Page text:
Turn The Wind Down
This is a picture of my husband, Trevor, walking the slackline. It’s basically a horizontal bungee cord, upon which he somehow maintains some semblance of balance in spite of the fact that it bends and sways in response to the slightest breeze, much less his weight or movement! People see him walking on it in… Continue reading
Grounded, Not Grasping
So we talk a lot here about there being two ways of living – fear and love – and that we have to pick one. Fear leaves us grasping. It’s the drowning victim flailing away in the water. It’s the cartoon character falling from ridiculous heights, trying to hold onto any leaf or branch they pass… Continue reading
Race Report – Scotiabank Half Marathon
Yesterday was the day we’d been training for all summer! After over four months of waiting for my chair it shipped over a week ago. Problems with delays at the factory where it was made, and then issues with shipping meant that by Friday afternoon it was stuck in a semi-truck at the UPS Depot… Continue reading
Trauma, Triggers and Moving Forward
Back in 2011 I was given the opportunity to expand my birth work to include working with women who had experienced sexual abuse. In doing the training for this role, I began to read more and more about trauma and especially about triggers. And the more I read about triggers, the more I realized that… Continue reading
Grief, Not Guilt
And the prevailing responses in all of these cases is either to become defensive or to grovel in guilt or wallow in shame. The problem with all three of these responses, is that all of them create big emotions that we then use to distance ourselves from the pain of the one we’ve hurt. If… Continue reading
Infant Loss and Awareness Day
Today is Infant Loss and Awareness Day – and the 15th one I’ve observed as a mother who lost her child. The little boy at the top of this screen is my son. He was born the day before my 23rd birthday – the second of my three children – fifteen years ago this past… Continue reading
So we’ve spent the last few weeks talking about getting to know the different parts of who we are – heart, soul, mind (part 1 and part 2) and body. We talked about how important it was for us to get to know these different parts of us, because each of these parts are designed… Continue reading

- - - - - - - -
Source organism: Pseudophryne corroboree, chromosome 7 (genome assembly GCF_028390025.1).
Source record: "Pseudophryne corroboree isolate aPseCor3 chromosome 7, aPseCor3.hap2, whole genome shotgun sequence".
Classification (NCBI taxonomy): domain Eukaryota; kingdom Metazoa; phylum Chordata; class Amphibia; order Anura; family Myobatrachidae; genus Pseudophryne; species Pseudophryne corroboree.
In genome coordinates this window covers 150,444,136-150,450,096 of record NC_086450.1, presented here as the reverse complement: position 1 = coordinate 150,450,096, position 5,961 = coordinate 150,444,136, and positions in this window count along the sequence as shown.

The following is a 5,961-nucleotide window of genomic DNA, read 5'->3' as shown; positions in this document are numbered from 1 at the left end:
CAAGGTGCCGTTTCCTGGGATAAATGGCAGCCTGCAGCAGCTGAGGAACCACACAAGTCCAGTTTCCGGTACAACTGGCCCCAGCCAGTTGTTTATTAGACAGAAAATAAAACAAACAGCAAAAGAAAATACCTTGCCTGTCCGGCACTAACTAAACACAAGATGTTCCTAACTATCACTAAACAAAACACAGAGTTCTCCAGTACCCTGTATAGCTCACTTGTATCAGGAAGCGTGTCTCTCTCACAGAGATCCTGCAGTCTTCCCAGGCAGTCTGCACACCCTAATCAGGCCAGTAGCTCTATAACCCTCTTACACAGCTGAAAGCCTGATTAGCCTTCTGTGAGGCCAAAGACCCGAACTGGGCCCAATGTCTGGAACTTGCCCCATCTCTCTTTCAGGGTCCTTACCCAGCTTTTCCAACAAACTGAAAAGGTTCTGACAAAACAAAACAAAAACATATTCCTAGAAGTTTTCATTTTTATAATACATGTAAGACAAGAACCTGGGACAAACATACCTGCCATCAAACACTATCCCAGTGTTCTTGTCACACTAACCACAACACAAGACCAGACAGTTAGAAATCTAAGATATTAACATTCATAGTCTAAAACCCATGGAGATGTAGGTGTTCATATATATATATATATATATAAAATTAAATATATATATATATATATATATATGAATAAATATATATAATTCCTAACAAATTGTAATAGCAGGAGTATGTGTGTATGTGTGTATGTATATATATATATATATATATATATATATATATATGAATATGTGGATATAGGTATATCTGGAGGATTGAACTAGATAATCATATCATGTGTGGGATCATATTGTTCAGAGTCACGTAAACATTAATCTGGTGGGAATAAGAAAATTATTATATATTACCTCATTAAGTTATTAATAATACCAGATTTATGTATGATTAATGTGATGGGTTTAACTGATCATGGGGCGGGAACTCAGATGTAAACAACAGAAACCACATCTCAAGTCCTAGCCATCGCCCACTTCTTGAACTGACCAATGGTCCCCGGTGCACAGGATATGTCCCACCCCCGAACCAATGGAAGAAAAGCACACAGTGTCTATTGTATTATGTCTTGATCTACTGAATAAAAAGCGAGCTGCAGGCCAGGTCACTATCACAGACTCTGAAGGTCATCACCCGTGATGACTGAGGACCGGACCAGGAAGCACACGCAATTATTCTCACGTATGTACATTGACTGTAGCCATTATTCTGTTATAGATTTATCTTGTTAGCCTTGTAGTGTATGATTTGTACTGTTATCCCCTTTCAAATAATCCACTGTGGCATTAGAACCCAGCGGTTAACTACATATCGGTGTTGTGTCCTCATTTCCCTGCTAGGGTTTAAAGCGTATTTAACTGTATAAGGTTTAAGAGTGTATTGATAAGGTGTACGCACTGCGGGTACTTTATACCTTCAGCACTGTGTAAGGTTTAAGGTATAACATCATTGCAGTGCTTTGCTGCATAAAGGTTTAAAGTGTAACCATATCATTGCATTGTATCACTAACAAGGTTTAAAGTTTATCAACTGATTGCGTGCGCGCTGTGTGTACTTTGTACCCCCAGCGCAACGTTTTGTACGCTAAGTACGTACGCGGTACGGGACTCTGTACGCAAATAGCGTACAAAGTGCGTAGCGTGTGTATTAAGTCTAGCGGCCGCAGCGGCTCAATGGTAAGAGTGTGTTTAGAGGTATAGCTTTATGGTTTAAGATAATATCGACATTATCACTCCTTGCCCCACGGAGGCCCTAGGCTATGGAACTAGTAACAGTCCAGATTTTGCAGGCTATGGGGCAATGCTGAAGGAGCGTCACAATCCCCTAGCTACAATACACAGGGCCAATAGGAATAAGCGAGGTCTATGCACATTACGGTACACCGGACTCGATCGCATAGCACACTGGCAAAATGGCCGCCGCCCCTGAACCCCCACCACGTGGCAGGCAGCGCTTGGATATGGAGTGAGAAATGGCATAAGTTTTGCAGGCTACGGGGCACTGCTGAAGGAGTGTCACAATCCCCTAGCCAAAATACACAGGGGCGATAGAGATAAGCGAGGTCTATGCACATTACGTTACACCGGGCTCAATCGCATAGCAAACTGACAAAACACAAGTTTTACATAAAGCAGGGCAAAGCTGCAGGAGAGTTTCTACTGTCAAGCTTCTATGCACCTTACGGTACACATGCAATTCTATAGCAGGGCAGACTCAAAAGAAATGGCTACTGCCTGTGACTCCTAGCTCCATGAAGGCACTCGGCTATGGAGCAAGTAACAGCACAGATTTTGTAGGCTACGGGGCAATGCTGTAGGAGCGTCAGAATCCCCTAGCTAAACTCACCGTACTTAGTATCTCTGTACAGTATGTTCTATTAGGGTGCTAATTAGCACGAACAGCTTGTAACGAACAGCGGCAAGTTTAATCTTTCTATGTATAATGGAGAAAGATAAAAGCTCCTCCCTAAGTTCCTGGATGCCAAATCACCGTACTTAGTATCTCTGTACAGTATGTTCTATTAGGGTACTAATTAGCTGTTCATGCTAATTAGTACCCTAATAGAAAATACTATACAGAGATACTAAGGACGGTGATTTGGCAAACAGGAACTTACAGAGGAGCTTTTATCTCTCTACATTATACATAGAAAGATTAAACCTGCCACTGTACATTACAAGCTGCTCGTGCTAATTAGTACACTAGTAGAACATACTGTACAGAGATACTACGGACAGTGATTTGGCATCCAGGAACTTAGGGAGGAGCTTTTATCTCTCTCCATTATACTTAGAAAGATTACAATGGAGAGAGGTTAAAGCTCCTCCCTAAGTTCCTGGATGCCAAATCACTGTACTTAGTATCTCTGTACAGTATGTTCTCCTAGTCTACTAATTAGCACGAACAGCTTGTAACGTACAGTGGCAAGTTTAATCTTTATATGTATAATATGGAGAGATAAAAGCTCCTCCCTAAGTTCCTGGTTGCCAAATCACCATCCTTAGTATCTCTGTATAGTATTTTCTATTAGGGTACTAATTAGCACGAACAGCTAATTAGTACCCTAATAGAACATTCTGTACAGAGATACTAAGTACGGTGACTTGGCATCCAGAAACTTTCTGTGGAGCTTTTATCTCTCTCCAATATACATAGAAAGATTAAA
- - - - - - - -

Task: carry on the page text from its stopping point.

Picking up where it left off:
Canaries in Coalmines …
There is this tendency to want to “fix” people. To make it so that they stop responding “inappropriately” or “fit in” better. But what if we viewed those with disability, autism or mental health issues like canaries – vulnerable yet valuable members of our community, who had the capacity to help us see when we… Continue reading
Responding To Self-Harm and Suicide
Because of the role that worthlessness and disconnection play in self-harm and suicidality, if someone is courageous enough to tell me about what’s going on, I do my best to respond immediately with deeper connection. I might take them out for coffee, for a walk in the woods or by the water; I might invite… Continue reading
About the program
In 2017 I was newly self-diagnosed with atypical autism, struggling with burnout, and striking out when it came to therapists who could address the issues I was facing. At the same time, I was building skills around life coaching, shame reduction, and trauma-informed therapy for work. Gradually I realized that what I needed – an embodied, autonomous, agency-driven coaching approach to unmasking – was not something I was going to find “out there”, but something I was going to need to create if I wanted to recover my life. This was the moment the Values Based Integration Process was born.
Having developed the program for myself – and having seen the incredible results it brought in my own life – I began to use it with coaching clients. The results were out of this world!
After conversations with Dr. Devon Price, the technique was featured in his book Unmasking Autism. With it, came interest in the technique and the decision was made to begin training coaches and therapists to help make this toolkit more readily available.